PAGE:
Vol 74, No 3 (2023)
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The risk of an epidemic outbreak in southern Ukraine

Małgorzata Marchelek-Myśliwiec1, Jevhen Garan2, Katarzyna Mańkowska3, Krzysztof Korzeniewski4
Pubmed: 37781946
IMH 2023;74(3):192-194.

Abstract

The humanitarian crisis that followed the military aggression against Ukraine is getting worse. The war which has continued since February 2022 has already caused irreparable health damage in the local community, which is affected by such acts of Russian terror as the destruction of the Kakhovka dam on the Dnieper River. As a result of the explosion and destruction of the dam, which occurred on 6 June 2023, over 2,500 square kilometres of land were flooded and around 17,000 residents had to be evacuated.

SHORT COMMUNICATION

Int Marit Health
2023; 74, 3: 192194
10.5603/imh.97239
www.intmarhealth.pl
Copyright © 2023 PSMTTM
ISSN 1641-9251
eISSN 2081-3252

The risk of an epidemic outbreak in southern Ukraine

Małgorzata Marchelek-Myśliwiec1Jevhen Garan2Katarzyna Mańkowska3Krzysztof Korzeniewski4
1Clinic of Nephrology, Transplantology and Internal Medicine, Pomeranian Medical University, Szczecin, Poland
2Deputy Director for Medical Affairs, Regional Clinical Hospital, Kherson, Ukraine
3Department of Microbiology, Immunology and Laboratory Medicine, Pomeranian Medical University, Szczecin, Poland
4Department of Epidemiology and Tropical Medicine, Military Institute of Medicine – National Research Institute, Warsaw, Poland
ABSTRACT
The humanitarian crisis that followed the military aggression against Ukraine is getting worse. The war which has continued since February 2022 has already caused irreparable health damage in the local community, which is affected by such acts of Russian terror as the destruction of the Kakhovka dam on the Dnieper River. As a result of the explosion and destruction of the dam, which occurred on 6 June 2023, over 2,500 square kilometres of land were flooded and around 17,000 residents had to be evacuated.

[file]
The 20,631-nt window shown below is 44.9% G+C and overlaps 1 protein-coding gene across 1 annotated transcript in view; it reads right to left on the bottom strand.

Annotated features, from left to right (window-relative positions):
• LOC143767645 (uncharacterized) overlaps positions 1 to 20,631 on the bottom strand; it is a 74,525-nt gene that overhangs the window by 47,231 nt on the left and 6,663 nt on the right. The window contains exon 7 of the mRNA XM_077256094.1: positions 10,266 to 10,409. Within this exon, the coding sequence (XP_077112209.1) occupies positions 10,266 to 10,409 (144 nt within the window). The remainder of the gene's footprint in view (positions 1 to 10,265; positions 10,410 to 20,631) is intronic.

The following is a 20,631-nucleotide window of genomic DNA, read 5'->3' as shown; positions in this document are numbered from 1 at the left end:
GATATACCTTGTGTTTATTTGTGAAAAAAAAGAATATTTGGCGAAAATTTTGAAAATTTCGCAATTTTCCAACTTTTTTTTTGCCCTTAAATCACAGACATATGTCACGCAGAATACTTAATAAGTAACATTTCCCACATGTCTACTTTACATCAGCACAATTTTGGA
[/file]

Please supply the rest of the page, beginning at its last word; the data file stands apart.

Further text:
(Int Marit Health 2023; 74, 3: 192–194)
Keywords: Ukraine, war, humanitarian crisis, epidemiology

Prof. Krzysztof Korzeniewski, MD, PhD, Department of Epidemiology and Tropical Medicine, Military Institute of Medicine – National Research Institute, ul. Szaserów 128, 04–141 Warszawa, Poland, e-mail: kkorzeniewski@wim.mil.pl

Received: 3.09.2023 Accepted: 5.09.2023

This article is available in open access under Creative Common Attribution-Non-Commercial-No Derivatives 4.0 International (CC BY-NC-ND 4.0) license, allowing to download articles and share them with others as long as they credit the authors and the publisher, but without permission to change them in any way or use them commercially.

The humanitarian crisis that followed the military aggression against Ukraine is getting worse. The war which has continued since February 2022 has already caused irreparable health damage in the local community, which is affected by such acts of Russian terror as the destruction of the Kakhovka dam on the Dnieper River. As a result of the explosion and destruction of the dam, which occurred on 6 June 2023, over 2,500 square kilometres of land were flooded (Fig. 1) and around 17,000 residents had to be evacuated (Fig. 2). Not everyone, however, was able to escape the flood. The exact number of casualties is not yet known. The damage to the local infrastructure and the ongoing combat operations prevent the provision of quick and effective aid to those who suffered from the flood [1].

Figure 1. The bottom of the Kakhovka reservoir on the way to the Kherson region. Source: Andriy Dubchak, Donbas Frontliner. June 2023
Figure 2. Locals on the on the central street of Kherson. Source: Andriy Dubchak, Donbas Frontliner. June 2023

One may expect that the number of infectious diseases in the region will increase substantially. Contaminated water has the potential to spread infectious diseases as it can become a source of transmission to large groups of people within a relatively short time [2]. Contaminated water contains bacteria (Vibrio spp., Salmonella spp., Shigella spp., Escherichia coli), viruses (HAV, HEV, rotaviruses), and intestinal parasites (Giardia intestinalis, Cryptosporidium parvum) which are pathogenic to humans [3–5]. All of the above-named infections may be associated with increased morbidity and mortality, especially among children, the elderly, the immunocompromised or malnourished patients [6].